The FAU scientists tested a songbird native to Australia, the zebra finch. Males have a colorful plumage of black, brown, gray, orange and white; while females are uniformly gray. Males have bright red beaks while females’ beaks are orange. Their beak ornamentation is a social signal and a secondary sexual trait that can signal a male’s quality and affect female mate preferences. Beak color also makes a difference in dominance hierarchies in male zebra finches.


Urban noise is causing changes in the beak colors of zebra finches, which is, in turn, affecting their social interactions and choices of mates.

Two separate experiments were conducted to determine the effects of anthropogenic noise on cognition, beak color and growth in zebra finches. In the first experiment, they tested adult zebra finches on a series of cognition tests while they were exposed to playbacks of urban noise versus birds tested without noise.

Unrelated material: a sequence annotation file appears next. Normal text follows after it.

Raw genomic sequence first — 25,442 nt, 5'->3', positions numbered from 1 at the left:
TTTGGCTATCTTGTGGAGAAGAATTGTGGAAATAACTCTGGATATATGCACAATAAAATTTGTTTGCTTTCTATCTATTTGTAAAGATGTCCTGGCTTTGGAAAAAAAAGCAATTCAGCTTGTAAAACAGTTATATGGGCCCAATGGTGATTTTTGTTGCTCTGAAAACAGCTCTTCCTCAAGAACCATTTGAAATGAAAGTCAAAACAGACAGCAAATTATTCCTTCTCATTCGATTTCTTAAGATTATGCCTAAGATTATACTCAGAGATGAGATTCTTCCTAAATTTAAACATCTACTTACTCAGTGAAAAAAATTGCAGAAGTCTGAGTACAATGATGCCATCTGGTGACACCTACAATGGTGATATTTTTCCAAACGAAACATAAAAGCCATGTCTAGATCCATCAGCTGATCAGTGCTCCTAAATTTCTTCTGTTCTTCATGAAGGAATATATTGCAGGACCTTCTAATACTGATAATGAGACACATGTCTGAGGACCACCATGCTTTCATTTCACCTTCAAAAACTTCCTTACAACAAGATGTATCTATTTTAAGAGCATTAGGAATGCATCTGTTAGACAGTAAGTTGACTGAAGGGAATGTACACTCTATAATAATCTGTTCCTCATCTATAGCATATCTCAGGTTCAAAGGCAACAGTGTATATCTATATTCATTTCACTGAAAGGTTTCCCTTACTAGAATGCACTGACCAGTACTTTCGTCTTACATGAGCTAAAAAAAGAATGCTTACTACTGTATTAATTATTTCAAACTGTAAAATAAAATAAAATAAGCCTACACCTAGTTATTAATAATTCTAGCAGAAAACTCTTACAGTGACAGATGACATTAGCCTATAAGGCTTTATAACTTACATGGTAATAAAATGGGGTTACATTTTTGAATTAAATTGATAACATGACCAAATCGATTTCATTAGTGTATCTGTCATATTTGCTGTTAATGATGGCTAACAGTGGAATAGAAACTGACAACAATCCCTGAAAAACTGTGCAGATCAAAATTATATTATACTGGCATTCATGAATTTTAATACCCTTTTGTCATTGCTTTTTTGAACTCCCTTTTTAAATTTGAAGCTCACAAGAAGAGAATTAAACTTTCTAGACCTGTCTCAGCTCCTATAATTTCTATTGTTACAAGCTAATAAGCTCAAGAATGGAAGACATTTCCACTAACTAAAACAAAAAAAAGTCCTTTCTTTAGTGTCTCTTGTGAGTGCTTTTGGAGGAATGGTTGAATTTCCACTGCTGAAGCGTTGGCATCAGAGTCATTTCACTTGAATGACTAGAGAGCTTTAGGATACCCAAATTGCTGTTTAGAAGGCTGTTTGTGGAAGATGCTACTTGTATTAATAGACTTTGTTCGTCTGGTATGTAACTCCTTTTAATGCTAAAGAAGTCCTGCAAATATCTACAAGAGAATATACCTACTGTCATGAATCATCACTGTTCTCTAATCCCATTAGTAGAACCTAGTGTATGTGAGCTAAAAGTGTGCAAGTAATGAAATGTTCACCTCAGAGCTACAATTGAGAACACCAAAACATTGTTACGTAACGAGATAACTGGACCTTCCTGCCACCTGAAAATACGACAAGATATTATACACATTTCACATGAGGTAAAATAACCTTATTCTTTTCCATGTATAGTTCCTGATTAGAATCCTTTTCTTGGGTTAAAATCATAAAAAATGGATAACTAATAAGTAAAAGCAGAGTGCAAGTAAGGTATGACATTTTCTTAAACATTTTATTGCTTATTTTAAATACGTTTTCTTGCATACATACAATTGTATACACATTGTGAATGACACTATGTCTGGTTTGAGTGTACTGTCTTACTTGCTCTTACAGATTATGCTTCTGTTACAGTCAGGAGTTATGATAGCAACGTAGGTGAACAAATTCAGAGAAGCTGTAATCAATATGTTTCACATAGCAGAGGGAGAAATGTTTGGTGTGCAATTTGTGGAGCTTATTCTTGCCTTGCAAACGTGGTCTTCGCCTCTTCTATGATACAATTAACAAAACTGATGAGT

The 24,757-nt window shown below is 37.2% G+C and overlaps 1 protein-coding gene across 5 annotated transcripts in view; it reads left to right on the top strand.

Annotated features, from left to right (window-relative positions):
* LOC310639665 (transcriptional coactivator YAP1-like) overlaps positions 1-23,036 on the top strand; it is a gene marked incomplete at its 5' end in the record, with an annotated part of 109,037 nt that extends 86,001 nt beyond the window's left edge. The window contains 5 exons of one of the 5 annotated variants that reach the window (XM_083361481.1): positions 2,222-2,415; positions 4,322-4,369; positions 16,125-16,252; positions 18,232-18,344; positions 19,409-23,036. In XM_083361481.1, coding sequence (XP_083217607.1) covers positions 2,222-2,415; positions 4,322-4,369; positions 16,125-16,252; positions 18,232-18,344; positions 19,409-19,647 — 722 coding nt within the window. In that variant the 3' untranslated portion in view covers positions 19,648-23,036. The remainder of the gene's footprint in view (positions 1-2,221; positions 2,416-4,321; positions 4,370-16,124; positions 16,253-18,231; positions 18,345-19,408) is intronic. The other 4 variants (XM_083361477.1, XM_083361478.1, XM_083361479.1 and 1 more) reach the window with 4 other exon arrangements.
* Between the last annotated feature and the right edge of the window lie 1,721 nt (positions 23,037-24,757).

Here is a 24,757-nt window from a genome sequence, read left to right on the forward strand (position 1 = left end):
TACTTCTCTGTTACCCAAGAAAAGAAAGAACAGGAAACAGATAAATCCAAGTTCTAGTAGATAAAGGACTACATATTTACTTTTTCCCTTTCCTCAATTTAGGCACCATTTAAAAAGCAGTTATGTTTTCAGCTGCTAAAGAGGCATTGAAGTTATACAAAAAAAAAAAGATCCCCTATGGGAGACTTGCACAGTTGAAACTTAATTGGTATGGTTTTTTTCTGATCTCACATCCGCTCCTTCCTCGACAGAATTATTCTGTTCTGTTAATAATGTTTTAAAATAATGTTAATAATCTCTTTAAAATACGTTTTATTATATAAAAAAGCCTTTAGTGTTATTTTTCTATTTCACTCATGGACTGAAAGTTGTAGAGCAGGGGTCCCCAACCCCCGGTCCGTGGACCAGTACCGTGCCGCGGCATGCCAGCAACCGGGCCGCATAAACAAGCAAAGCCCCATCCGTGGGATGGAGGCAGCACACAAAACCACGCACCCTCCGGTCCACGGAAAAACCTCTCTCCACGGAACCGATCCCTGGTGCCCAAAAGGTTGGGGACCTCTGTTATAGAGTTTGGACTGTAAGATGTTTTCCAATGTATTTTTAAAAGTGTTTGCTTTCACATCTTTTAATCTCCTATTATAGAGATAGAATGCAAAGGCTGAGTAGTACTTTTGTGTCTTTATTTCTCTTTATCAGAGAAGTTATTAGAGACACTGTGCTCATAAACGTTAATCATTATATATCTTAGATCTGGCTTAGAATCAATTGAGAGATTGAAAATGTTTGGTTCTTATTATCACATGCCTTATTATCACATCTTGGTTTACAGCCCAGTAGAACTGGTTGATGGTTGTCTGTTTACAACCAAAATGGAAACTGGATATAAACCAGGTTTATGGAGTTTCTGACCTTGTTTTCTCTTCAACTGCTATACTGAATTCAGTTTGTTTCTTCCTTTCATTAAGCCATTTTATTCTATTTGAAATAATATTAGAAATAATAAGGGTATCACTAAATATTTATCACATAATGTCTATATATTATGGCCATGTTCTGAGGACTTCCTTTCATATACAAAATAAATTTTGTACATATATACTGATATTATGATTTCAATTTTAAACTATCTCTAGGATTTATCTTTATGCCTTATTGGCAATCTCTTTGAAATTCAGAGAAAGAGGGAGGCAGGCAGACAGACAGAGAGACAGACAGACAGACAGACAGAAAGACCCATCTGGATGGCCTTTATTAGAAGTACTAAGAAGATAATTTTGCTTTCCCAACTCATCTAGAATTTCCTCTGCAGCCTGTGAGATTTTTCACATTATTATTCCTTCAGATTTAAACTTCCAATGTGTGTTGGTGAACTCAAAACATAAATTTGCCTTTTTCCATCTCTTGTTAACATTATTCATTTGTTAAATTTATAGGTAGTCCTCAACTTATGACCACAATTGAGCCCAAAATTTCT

For the second experiment, researchers measured the cognitive performance of adult zebra finches on foraging tasks after raising them with consistent exposure to urban noise. They compared their performance to birds raised with exposure to “pink noise” (examples include rustling leaves, steady rainfall or waves; pink noise reduces the difference between the background hum and loud, jarring noises) or with exposure to the normal sounds of the aviary. They also tracked their growth and the development of their beak coloration during the first 90 days of life. They then tested the birds on the series of cognition tests once they reached adulthood.